Why Universities are key in tackling global issues

Why Universities are key in tackling global issues

Australians view universities as crucial in solving world issues, a new global survey reveals.

About four in five (78%) of Australian respondents agree that higher education institutions play an important role in addressing key challenges the world is facing, according to an international survey conducted by The Policy Institute at King’s College London and research firm Ipsos MORI.

Almost two-thirds or 64% also recognise the positive impact universities have on the country, with 43% saying universities help reduce inequality in Australia.

The results come as university researchers worldwide continue to make vital contributions in response to the coronavirus crisis while the higher education sector remains under significant strain due to the disruption caused by the pandemic.

“A global crisis such as the COVID-19 pandemic highlights the importance of universities who are at the cutting edge of research and who add significant value to their countries, both economically and socially,” said David Elliott, Ipsos Australian Director of Public Affairs.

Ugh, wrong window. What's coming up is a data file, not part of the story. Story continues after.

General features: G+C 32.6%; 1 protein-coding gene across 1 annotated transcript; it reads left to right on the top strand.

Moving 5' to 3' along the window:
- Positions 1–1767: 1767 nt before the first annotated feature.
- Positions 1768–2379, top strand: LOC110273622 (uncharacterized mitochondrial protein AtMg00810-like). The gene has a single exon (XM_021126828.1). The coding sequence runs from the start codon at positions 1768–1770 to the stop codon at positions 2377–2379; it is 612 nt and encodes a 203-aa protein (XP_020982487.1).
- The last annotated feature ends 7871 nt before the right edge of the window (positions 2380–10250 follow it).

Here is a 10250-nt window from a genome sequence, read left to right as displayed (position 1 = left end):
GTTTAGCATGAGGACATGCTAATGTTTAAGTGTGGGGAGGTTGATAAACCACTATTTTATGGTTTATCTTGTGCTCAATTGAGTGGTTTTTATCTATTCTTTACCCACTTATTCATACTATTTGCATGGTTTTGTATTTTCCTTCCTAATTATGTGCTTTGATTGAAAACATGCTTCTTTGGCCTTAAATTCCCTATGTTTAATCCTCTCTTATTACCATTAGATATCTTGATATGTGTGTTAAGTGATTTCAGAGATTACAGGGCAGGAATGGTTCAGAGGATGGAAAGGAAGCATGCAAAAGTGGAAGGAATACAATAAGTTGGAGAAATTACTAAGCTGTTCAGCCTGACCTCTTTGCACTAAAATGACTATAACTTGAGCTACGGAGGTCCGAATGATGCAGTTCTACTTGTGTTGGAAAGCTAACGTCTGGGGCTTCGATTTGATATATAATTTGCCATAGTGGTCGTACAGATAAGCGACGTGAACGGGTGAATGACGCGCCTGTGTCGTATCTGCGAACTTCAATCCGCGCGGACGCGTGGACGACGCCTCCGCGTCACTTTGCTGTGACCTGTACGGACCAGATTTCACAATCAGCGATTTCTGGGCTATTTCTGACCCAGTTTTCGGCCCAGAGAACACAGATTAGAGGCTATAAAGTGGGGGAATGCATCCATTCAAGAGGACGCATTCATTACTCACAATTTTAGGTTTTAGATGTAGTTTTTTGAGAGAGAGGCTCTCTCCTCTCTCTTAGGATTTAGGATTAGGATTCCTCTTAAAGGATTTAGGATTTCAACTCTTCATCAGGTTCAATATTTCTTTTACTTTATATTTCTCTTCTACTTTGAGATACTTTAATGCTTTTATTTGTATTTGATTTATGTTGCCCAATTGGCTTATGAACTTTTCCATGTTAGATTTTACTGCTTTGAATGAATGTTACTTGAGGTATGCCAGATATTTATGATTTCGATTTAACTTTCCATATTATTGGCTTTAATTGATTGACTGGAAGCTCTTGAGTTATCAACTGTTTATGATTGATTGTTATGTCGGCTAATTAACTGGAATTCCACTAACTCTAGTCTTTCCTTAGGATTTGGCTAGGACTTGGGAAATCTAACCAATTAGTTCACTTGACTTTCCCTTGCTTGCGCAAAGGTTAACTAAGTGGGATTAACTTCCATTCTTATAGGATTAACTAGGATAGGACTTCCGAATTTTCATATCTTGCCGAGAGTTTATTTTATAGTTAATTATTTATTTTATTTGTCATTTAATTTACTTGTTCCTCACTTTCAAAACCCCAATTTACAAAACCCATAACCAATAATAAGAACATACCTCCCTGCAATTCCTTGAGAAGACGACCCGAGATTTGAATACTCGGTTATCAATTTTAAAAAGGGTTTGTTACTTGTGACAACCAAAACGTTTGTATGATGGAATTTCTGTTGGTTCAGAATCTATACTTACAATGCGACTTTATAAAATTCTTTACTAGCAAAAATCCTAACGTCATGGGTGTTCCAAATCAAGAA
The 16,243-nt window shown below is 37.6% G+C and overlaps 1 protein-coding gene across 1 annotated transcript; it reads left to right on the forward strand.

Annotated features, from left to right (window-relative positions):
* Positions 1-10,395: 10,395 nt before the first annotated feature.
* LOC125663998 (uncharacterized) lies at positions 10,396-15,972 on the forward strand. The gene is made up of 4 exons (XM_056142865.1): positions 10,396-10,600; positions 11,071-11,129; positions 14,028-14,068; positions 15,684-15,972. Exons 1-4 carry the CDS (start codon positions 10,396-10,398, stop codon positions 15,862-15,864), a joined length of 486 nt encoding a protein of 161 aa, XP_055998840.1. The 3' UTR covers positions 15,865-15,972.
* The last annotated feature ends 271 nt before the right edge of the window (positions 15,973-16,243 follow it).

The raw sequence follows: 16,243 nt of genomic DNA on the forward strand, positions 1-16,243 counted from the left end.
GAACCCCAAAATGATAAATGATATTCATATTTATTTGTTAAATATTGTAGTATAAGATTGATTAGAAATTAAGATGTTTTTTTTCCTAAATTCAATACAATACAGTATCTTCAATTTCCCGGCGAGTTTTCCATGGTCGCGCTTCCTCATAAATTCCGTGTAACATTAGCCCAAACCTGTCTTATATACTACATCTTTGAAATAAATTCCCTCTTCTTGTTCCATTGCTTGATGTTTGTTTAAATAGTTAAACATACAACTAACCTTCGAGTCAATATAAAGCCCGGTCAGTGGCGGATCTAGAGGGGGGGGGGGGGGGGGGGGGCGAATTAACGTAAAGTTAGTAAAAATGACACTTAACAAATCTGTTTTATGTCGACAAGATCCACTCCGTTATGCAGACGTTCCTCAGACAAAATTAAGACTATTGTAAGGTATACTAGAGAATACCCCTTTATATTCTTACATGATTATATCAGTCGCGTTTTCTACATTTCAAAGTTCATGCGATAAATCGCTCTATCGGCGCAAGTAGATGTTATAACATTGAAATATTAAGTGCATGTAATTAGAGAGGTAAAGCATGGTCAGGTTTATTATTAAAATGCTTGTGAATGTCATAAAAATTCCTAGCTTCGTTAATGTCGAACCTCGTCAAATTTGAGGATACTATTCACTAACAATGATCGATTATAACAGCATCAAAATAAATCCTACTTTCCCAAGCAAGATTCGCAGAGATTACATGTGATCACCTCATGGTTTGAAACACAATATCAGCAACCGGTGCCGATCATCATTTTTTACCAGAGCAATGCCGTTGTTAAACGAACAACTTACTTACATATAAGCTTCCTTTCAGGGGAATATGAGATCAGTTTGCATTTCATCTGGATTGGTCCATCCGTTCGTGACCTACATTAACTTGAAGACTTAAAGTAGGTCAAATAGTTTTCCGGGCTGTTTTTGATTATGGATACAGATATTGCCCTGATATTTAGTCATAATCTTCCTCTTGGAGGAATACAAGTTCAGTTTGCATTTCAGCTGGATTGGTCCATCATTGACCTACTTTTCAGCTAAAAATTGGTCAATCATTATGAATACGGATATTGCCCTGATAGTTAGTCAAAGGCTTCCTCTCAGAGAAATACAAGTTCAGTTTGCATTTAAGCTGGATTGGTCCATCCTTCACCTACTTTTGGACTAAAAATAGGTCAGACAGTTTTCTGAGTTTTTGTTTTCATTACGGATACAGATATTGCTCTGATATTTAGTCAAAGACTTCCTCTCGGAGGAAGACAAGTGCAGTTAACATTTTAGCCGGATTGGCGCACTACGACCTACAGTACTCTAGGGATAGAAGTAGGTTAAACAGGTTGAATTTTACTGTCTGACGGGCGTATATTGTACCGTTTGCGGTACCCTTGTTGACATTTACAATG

“But there is a more mixed view of whether people think going to university is worth it compared to the expense of doing so, and whether going to university has any impact on future earning potential,” he said.

The survey found that less than half or 49% of Australians believe that the benefits of going to university outweigh the expenses, indicating the public’s less favourable view of the value of higher education.

More than half or 52% of respondents think universities do not equip graduates with the skills necessary to have a successful career, twice as much as those who believe they are helpful. 

Fifty-five percent also think that a university degree does not lead to a higher salary, while 62% believe the value of a degree has declined in the past 10 years.

However, 45% of respondents say universities have had a positive impact on them personally, compared to 20% of those who admit the effect was generally negative. More than half or 52% felt universities were beneficial to their families and friends while 55% saw the positive impact on their local communities.